In the phrase "tanto el disco de polvo como el planeta orbitan", I have translated as "both the disc of dust and the planet orbit", but this is simply to make it make sense - what does "como" actually mean in this sentence? Can it mean "and" or "as well as"? Also, why is "como" used instead of "y"? Could you not have "tanto el disco de polva y el planeta"? Or when you are using "tanto" do you need to use "como"?

6 years ago

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"tanto" and "como" belong together here, forming what would be translated to "as well as", "both...and", "like" (in this context) etc depending on how literal you want to be. So yes, it means that both orbits...something.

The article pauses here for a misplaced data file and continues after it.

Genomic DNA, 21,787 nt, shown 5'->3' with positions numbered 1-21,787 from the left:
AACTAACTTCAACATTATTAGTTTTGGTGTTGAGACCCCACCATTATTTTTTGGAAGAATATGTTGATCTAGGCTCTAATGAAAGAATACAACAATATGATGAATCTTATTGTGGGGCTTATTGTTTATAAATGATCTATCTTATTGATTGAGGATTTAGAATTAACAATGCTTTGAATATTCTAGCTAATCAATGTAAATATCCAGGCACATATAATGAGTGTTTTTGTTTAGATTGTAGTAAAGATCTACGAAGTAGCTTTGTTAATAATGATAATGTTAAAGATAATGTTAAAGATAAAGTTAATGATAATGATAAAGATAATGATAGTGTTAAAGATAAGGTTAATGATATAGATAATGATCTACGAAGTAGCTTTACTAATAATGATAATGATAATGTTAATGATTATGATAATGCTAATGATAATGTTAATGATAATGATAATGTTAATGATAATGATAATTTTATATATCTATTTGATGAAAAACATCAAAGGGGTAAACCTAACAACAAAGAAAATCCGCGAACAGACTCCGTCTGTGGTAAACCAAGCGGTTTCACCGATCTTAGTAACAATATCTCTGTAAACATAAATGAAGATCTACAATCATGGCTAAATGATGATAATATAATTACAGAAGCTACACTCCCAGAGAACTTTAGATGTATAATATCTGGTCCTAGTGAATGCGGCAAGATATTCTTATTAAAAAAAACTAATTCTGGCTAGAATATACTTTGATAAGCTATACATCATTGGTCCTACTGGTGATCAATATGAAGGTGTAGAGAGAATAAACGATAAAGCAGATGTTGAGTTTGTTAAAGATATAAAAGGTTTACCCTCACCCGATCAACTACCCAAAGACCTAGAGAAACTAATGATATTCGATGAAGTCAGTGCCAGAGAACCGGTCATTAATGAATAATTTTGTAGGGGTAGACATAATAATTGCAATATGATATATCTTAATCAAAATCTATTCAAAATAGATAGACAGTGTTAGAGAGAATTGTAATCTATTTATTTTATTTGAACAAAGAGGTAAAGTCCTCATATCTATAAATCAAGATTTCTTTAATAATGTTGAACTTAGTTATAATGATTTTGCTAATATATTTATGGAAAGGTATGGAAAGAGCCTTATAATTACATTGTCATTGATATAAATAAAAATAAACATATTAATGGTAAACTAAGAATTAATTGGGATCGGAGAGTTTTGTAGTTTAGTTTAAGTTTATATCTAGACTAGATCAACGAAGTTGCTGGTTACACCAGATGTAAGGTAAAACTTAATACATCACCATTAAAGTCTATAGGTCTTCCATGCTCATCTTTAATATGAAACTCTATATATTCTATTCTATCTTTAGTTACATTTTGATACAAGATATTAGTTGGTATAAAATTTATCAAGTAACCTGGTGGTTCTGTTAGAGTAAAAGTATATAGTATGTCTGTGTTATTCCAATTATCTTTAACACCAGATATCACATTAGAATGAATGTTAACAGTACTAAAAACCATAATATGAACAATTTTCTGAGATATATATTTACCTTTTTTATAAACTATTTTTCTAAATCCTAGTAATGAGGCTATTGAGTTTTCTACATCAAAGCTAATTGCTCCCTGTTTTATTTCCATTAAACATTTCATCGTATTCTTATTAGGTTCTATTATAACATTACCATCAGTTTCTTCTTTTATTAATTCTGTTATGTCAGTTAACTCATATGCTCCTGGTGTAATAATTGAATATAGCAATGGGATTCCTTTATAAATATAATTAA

No, you can't use "tanto...y". "tanto...como" is a fixed phrase, indicating equality. Another usage would, for example, be "tengo tantos libros como él" which means that I have as many books as he does.

6 years ago

So this would literally translate as "both the disc of dust like the planet orbit"? basically, they use 'like'/'the same as' when they say 'both' whereas we would use 'and'. Does this mean you cannot say tanto...y...?

6 years ago
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Sorry I deleted my post with the response that "como" is used in the sense of like: "like in English we use the word like". I'm no expert...the languages use different words/phrases to express the same ideas in different subtle ways, which is why computers can't translate well. Look at Pablo's answer in this post:

6 years ago
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